Change is hard and uncomfortable, so don’t assume that somebody is going to be on board just because they have a big corner office. I’ve seen so many companies focus on frontline workers, when the real resistance is right there on their own leadership team. It’s well worth sitting down with them and talking through their objections. In fact, it’s essential.

 

Don’t try to use change to fix other problems.

Just as having kids is no way to shore up a marriage that’s struggling, implementing fundamental change isn’t going fix other problems in your organization; it’s going to make them worse. Whether it’s a lack of trust between management and employees, a lack of vision, a labor dispute, or anything else, you have to fix that first.

 

Be a champion.
You have to champion the change you want to implement, and you have to do it every single day. Again, change is hard. If you seem the least bit ambivalent, you give people an excuse for thinking that, if they can just stall long enough, it’ll go away. The best way to prevent that is to start by attending a Kaizen event with LSI and one of our clients. You’ll get to take part in a workshop where our client’s employees are actively redesigning a process. That first-hand experience goes a long way when you start championing lean for your own company.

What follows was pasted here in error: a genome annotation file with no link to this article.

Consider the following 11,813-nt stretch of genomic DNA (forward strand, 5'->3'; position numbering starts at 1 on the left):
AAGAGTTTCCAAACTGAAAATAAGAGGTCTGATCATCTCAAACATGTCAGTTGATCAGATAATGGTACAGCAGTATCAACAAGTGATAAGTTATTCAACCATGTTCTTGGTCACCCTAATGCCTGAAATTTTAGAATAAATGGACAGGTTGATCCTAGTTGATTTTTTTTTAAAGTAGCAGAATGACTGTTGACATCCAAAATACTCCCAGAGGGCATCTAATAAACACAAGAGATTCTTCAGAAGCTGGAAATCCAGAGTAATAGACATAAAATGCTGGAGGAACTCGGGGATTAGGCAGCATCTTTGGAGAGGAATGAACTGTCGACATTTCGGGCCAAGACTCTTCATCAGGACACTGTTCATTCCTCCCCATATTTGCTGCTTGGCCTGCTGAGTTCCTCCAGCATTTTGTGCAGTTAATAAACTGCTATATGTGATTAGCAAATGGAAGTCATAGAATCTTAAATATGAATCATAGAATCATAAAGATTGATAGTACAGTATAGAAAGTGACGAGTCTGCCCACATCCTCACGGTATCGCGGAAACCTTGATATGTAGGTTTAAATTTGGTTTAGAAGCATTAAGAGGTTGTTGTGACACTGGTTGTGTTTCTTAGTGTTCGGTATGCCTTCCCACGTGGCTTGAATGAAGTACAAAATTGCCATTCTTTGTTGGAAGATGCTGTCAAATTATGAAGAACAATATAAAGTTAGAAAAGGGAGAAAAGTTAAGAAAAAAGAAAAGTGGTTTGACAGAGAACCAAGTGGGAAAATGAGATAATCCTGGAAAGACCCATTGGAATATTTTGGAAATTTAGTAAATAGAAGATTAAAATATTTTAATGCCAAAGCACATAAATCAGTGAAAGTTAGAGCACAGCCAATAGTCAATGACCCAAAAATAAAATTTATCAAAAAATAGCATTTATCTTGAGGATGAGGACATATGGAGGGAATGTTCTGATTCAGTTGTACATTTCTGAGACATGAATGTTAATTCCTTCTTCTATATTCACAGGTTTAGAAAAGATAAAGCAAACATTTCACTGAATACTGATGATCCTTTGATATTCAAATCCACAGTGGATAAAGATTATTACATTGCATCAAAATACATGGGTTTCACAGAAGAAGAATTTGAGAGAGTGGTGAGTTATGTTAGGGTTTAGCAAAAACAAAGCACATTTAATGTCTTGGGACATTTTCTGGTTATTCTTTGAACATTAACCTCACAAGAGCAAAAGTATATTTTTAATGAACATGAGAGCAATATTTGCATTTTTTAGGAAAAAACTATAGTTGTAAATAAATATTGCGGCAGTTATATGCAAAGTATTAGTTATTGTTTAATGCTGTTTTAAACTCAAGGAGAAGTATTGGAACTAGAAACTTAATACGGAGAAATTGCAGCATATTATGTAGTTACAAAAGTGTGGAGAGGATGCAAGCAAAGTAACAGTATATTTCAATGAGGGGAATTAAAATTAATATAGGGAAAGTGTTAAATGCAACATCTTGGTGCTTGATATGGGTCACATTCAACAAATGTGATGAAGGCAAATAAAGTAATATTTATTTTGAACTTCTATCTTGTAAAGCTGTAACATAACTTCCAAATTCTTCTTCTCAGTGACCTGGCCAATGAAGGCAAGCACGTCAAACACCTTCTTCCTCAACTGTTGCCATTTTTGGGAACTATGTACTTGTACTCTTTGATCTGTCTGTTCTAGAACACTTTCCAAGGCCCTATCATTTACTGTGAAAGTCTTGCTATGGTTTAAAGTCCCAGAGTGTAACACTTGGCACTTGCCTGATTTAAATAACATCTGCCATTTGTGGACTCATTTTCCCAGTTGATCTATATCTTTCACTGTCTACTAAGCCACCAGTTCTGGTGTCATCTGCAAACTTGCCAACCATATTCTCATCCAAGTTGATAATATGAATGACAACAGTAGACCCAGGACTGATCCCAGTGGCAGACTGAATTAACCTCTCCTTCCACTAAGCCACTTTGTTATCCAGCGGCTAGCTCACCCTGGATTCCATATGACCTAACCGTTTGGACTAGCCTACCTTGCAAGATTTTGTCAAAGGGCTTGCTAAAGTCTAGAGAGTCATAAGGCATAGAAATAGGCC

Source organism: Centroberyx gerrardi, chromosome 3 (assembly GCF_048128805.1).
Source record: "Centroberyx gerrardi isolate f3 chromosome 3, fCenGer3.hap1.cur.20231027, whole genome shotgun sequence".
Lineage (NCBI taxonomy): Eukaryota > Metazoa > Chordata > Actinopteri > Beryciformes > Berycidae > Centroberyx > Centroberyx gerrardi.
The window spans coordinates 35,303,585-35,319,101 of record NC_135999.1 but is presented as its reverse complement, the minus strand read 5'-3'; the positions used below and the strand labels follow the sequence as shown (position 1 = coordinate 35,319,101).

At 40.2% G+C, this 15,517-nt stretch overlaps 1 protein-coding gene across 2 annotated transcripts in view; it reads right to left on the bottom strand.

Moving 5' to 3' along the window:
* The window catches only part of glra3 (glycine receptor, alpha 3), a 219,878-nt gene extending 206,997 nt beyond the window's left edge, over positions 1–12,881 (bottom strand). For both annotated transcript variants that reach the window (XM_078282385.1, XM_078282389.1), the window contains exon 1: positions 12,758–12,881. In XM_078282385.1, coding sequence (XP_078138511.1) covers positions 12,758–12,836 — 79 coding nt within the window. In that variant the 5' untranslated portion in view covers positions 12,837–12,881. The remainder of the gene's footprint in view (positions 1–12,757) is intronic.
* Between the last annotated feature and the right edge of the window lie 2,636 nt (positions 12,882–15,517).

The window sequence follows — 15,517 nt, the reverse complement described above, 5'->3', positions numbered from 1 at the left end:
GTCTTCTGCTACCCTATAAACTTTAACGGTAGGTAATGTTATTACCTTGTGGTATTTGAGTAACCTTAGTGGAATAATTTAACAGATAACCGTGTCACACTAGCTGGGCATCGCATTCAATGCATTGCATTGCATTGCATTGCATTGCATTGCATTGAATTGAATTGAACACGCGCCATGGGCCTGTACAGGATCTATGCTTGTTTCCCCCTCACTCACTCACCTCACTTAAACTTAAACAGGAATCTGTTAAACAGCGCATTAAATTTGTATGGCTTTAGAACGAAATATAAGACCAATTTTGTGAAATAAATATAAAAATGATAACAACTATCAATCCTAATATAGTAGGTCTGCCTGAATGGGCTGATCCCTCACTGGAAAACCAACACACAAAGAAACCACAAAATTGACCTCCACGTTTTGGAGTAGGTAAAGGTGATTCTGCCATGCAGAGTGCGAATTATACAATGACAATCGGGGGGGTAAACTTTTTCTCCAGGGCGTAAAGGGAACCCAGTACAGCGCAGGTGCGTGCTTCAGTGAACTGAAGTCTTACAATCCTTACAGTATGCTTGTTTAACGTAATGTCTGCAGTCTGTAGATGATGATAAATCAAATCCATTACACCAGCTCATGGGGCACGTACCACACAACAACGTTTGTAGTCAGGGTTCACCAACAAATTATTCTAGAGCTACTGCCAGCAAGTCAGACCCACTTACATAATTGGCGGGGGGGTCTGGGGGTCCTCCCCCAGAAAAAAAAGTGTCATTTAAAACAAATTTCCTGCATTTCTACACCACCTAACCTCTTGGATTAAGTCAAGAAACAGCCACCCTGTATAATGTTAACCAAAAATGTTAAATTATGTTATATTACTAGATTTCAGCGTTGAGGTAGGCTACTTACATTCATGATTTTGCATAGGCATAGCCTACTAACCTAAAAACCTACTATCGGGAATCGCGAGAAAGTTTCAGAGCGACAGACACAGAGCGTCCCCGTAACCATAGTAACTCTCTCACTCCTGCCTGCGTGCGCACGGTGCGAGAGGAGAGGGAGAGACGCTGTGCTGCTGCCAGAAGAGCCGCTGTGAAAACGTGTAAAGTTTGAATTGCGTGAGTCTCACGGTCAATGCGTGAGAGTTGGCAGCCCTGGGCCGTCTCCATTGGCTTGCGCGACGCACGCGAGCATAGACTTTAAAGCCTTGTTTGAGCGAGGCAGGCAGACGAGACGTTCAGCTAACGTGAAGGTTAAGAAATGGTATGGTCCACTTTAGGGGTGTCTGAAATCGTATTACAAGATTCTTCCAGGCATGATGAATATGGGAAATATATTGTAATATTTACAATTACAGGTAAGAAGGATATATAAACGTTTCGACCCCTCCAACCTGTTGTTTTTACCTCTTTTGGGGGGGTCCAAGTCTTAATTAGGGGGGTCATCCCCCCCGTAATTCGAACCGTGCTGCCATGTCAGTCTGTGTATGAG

And when I say you have to be the champion, I don’t mean sending out a company-wide email. I mean face-to-face, on-the-floor advocacy. If you can pull it off, visit every site where lean processes will be implemented. Shake people’s hands, listen to their concerns, and tell them why you believe so strongly that lean is the right way to go. If you can’t physically visit every site, video conferencing can be a good alternative. But you have to be the face of the change, and your passion and enthusiasm have to be contagious.

 

Change infrastructure

No matter how passionate and persuasive you are, however, the change is going to fail if your infrastructure still supports and rewards the old way of doing things. You can speak to every single employee one-on-one to make the case for going lean, but if your performance review system is still based on the old model, that’s what people are going to pay attention to. From hiring to promotions to performance reviews and departmental structure, it’s absolutely essential that you roll out infrastructure that says, “This is now who we are.”

 

I wish I had a magic wand, but I don’t. And neither does any other consultant. So, before you start your lean journey, stack the odds in your favor by carefully planning and implementing your rollout. If you do, the results can be amazing.